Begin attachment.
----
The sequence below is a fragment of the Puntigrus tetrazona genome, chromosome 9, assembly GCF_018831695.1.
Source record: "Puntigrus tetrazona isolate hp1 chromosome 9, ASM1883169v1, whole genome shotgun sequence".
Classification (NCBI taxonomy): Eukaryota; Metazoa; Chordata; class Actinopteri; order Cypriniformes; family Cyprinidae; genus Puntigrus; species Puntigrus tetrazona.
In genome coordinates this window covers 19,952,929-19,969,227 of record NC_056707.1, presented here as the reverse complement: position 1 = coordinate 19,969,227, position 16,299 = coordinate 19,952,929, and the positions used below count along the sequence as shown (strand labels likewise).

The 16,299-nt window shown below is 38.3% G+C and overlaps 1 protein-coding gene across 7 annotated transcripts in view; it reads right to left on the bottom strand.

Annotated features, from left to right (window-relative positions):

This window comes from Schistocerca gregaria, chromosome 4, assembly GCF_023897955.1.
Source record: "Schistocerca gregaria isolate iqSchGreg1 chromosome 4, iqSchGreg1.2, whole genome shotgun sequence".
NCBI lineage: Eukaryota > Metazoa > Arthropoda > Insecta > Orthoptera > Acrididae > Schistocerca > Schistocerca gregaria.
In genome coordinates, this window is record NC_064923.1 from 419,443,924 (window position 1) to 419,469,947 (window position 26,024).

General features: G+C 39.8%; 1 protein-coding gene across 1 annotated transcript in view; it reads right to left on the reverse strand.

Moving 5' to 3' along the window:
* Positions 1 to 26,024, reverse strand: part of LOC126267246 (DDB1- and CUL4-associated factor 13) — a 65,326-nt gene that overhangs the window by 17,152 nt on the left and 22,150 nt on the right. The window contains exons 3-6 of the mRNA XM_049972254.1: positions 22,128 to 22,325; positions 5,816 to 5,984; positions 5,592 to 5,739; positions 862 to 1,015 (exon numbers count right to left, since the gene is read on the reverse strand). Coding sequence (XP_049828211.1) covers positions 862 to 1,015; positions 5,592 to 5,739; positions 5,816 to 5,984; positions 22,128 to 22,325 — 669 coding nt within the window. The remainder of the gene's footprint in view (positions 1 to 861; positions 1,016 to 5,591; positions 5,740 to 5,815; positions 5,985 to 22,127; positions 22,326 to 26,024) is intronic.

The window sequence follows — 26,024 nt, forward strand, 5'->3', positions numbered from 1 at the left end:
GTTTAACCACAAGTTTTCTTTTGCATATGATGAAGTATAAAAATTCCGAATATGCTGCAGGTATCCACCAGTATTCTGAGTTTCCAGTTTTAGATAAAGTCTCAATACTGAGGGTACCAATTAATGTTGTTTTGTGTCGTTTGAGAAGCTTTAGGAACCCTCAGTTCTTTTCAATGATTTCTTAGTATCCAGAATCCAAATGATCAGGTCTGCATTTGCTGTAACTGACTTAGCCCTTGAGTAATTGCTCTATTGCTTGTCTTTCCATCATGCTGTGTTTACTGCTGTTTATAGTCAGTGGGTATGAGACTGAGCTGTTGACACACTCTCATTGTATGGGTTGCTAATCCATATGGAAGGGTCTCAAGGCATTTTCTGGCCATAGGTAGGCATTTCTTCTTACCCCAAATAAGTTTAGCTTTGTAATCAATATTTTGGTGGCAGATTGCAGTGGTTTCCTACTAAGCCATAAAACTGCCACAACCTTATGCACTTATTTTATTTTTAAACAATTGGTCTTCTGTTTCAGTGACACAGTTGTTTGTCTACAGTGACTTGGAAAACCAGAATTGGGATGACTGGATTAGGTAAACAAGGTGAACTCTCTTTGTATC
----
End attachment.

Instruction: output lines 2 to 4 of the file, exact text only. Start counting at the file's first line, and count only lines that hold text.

Source record: "Puntigrus tetrazona isolate hp1 chromosome 9, ASM1883169v1, whole genome shotgun sequence".
Classification (NCBI taxonomy): Eukaryota; Metazoa; Chordata; class Actinopteri; order Cypriniformes; family Cyprinidae; genus Puntigrus; species Puntigrus tetrazona.
In genome coordinates this window covers 19,952,929-19,969,227 of record NC_056707.1, presented here as the reverse complement: position 1 = coordinate 19,969,227, position 16,299 = coordinate 19,952,929, and the positions used below count along the sequence as shown (strand labels likewise).